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    Keratomalacia

    Important
    It is possible that the main title of the report Keratomalacia is not the name you expected.

    Disorder Subdivisions

    • None

    General Discussion

    Keratomalacia is an eye (ocular) condition, usually affecting both eyes (bilateral), that results from severe deficiency of vitamin A. That deficiency may be dietary (i.e., intake) or metabolic (i.e., absorption). Vitamin A is essential for normal vision as well as proper bone growth, healthy skin, and protection of the mucous membranes of the digestive, respiratory, and urinary tracts against infection.

    Early symptoms may include poor vision at night or in dim light (night blindness) and extreme dryness of the eyes (i.e., xerophthalmia), followed by wrinkling, progressive cloudiness, and increasing softening of the corneas (i.e., keratomalacia). With advancing vitamin A deficiency, dry, "foamy," silver-gray deposits (Bitot spots) may appear on the delicate membranes covering the whites of the eyes. Without adequate treatment, increasing softening of the corneas may lead to corneal infection, rupture (perforation), and degenerative tissue changes, resulting in blindness. In addition, in some cases, vitamin A deficiency may have additional effects, particularly during infancy and childhood.

    In some developing countries, vitamin A deficiency in the diet and associated keratomalacia are a major cause of childhood blindness. In such regions, vitamin A deficiency often occurs as part of nonselective general malnutrition in infants and young children. Although rare in developed countries, vitamin A deficiency and keratomalacia may occur secondary to conditions associated with impaired absorption, storage, or transport of vitamin A, such as celiac disease, ulcerative colitis, cystic fibrosis, liver disease, or intestinal bypass surgery and any condition that affects absorption of fat-soluble vitamins.

    Resources

    Lighthouse International
    111 E 59th St
    New York, NY 10022-1202
    Tel: (800)829-0500
    Email: info@lighthouse.org
    Internet: http://www.lighthouse.org

    Prevent Blindness America
    211 West Wacker Drive
    Suite 1700
    Chicago, IL 60606
    Tel: (312)363-6001
    Fax: (312)363-6052
    Tel: (800)331-2020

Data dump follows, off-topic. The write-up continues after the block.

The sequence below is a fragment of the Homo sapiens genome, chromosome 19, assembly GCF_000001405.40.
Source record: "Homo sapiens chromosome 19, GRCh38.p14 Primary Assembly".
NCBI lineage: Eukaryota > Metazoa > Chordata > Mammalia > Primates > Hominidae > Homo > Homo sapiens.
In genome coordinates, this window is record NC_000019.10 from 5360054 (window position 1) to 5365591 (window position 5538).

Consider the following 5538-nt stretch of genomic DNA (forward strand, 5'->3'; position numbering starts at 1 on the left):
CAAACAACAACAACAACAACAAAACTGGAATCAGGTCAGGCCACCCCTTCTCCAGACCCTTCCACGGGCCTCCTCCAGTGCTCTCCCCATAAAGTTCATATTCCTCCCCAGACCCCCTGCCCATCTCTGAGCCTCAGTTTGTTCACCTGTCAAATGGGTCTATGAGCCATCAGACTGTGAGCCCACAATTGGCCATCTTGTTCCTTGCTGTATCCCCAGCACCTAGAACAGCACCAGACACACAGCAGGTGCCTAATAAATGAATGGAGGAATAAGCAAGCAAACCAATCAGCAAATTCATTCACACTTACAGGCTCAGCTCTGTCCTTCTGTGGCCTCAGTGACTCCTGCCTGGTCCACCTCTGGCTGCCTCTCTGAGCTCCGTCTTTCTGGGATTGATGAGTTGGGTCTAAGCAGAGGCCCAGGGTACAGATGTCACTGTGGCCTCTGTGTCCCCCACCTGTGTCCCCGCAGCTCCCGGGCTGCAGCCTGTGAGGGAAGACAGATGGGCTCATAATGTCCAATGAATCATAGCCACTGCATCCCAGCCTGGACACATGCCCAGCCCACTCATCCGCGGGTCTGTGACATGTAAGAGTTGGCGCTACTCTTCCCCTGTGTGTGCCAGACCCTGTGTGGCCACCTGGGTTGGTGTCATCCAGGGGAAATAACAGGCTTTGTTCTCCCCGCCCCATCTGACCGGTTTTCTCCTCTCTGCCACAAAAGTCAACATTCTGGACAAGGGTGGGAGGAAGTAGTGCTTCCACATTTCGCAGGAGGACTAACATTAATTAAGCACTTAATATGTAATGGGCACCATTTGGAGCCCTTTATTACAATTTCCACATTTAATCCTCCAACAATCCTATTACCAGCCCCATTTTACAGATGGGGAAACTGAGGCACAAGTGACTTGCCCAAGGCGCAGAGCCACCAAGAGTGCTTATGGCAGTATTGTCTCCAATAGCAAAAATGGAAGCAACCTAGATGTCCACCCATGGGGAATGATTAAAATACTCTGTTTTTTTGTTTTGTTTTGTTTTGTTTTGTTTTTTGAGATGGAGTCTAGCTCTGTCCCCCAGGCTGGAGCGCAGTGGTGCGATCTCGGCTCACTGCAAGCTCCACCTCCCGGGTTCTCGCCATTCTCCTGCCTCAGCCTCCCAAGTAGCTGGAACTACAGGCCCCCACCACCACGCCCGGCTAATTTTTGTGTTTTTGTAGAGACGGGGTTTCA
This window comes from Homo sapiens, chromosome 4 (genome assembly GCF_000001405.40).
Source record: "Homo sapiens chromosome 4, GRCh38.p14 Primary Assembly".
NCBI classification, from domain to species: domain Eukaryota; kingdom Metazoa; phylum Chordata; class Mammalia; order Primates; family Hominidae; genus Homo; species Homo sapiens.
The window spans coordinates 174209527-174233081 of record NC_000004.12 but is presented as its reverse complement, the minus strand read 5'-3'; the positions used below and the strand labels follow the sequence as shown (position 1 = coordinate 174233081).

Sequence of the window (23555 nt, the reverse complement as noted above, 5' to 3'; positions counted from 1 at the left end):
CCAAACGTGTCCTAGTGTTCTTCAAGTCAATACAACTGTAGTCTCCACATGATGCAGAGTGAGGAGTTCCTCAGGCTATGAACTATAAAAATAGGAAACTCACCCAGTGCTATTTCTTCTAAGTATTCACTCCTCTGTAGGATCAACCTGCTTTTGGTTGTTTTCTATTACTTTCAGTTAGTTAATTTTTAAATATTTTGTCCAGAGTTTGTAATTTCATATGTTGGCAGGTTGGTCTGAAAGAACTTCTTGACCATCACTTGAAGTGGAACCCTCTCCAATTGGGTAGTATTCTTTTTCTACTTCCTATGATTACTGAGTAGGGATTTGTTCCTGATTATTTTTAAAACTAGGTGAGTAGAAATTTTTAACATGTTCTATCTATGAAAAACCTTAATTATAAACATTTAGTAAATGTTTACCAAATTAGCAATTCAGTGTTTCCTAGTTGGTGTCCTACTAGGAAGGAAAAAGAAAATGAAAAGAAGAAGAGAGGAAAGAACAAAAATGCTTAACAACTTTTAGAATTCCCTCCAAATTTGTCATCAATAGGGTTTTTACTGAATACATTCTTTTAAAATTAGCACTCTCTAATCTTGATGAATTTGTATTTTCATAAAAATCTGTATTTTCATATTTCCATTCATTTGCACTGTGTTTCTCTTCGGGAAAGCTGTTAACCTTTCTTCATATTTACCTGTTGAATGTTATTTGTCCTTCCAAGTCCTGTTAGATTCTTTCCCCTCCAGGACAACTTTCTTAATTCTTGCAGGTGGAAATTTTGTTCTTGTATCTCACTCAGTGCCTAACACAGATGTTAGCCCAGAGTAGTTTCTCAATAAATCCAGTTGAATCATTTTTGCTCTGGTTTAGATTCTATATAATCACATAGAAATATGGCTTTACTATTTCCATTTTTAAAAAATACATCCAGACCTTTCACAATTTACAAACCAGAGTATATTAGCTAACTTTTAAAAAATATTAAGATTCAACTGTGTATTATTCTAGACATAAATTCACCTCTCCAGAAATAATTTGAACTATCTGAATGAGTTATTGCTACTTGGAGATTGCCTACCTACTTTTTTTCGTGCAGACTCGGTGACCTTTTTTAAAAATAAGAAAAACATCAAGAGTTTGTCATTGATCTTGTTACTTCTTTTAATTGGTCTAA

Email: info@preventblindness.org
    Internet: http://www.preventblindness.org

    NIH/National Eye Institute
    31 Center Dr
    MSC 2510
    Bethesda, MD 20892-2510
    United States
    Tel: (301)496-5248
    Fax: (301)402-1065
    Email: 2020@nei.nih.gov
    Internet: http://www.nei.nih.gov/

    NIH/National Institute of Diabetes, Digestive & Kidney Diseases
    Office of Communications & Public Liaison
    Bldg 31, Rm 9A06
    31 Center Drive, MSC 2560
    Bethesda, MD 20892-2560
    Tel: (301)496-3583
    Email: NDDIC@info.niddk.nih.gov
    Internet: http://www2.niddk.nih.gov/

    World Health Organization (WHO)
    Avenue Appia 20
    Geneva 27, 1211
    Switzerland
    Tel: 41227912111
    Fax: 41227913111
    Internet: http://www.who.int/en/

    Blind Children's Center
    4120 Marathon Street
    Los Angeles, CA 90029-3584
    USA
    Tel: (323)664-2153
    Fax: (323)665-3828
    Tel: (800)222-3566
    Email: info@blindchildrenscenter.org
    Internet: http://www.blindchildrenscenter.org

    Genetic and Rare Diseases (GARD) Information Center
    PO Box 8126
    Gaithersburg, MD 20898-8126
    Tel: (301)251-4925
    Fax: (301)251-4911
    Tel: (888)205-2311
    TDD: (888)205-3223
    Internet: http://rarediseases.info.nih.gov/GARD/

    For a Complete Report:

    This is an abstract of a report from the National Organization for Rare Disorders (NORD). A copy of the complete report can be downloaded free from the NORD website for registered users. The complete report contains additional information including symptoms, causes, affected population, related disorders, standard and investigational therapies (if available), and references from medical literature. For a full-text version of this topic, go to www.rarediseases.org and click on Rare Disease Database under "Rare Disease Information".

    The information provided in this report is not intended for diagnostic purposes. It is provided for informational purposes only. NORD recommends that affected individuals seek the advice or counsel of their own personal physicians.

    It is possible that the title of this topic is not the name you selected. Please check the Synonyms listing to find the alternate name(s) and Disorder Subdivision(s) covered by this report

    This disease entry is based upon medical information available through the date at the end of the topic. Since NORD's resources are limited, it is not possible to keep every entry in the Rare Disease Database completely current and accurate. Please check with the agencies listed in the Resources section for the most current information about this disorder.

    For additional information and assistance about rare disorders, please contact the National Organization for Rare Disorders at P.O. Box 1968, Danbury, CT 06813-1968; phone (203) 744-0100; web site www.rarediseases.org or email orphan@rarediseases.org

    Last Updated: 4/21/2008
    Copyright 1990, 2001, 2003 National Organization for Rare Disorders, Inc.

    WebMD Medical Reference from the National Organization for Rare Disorders

    Last Updated: May 28, 2015
    This information is not intended to replace the advice of a doctor. Healthwise disclaims any liability for the decisions you make based on this information.

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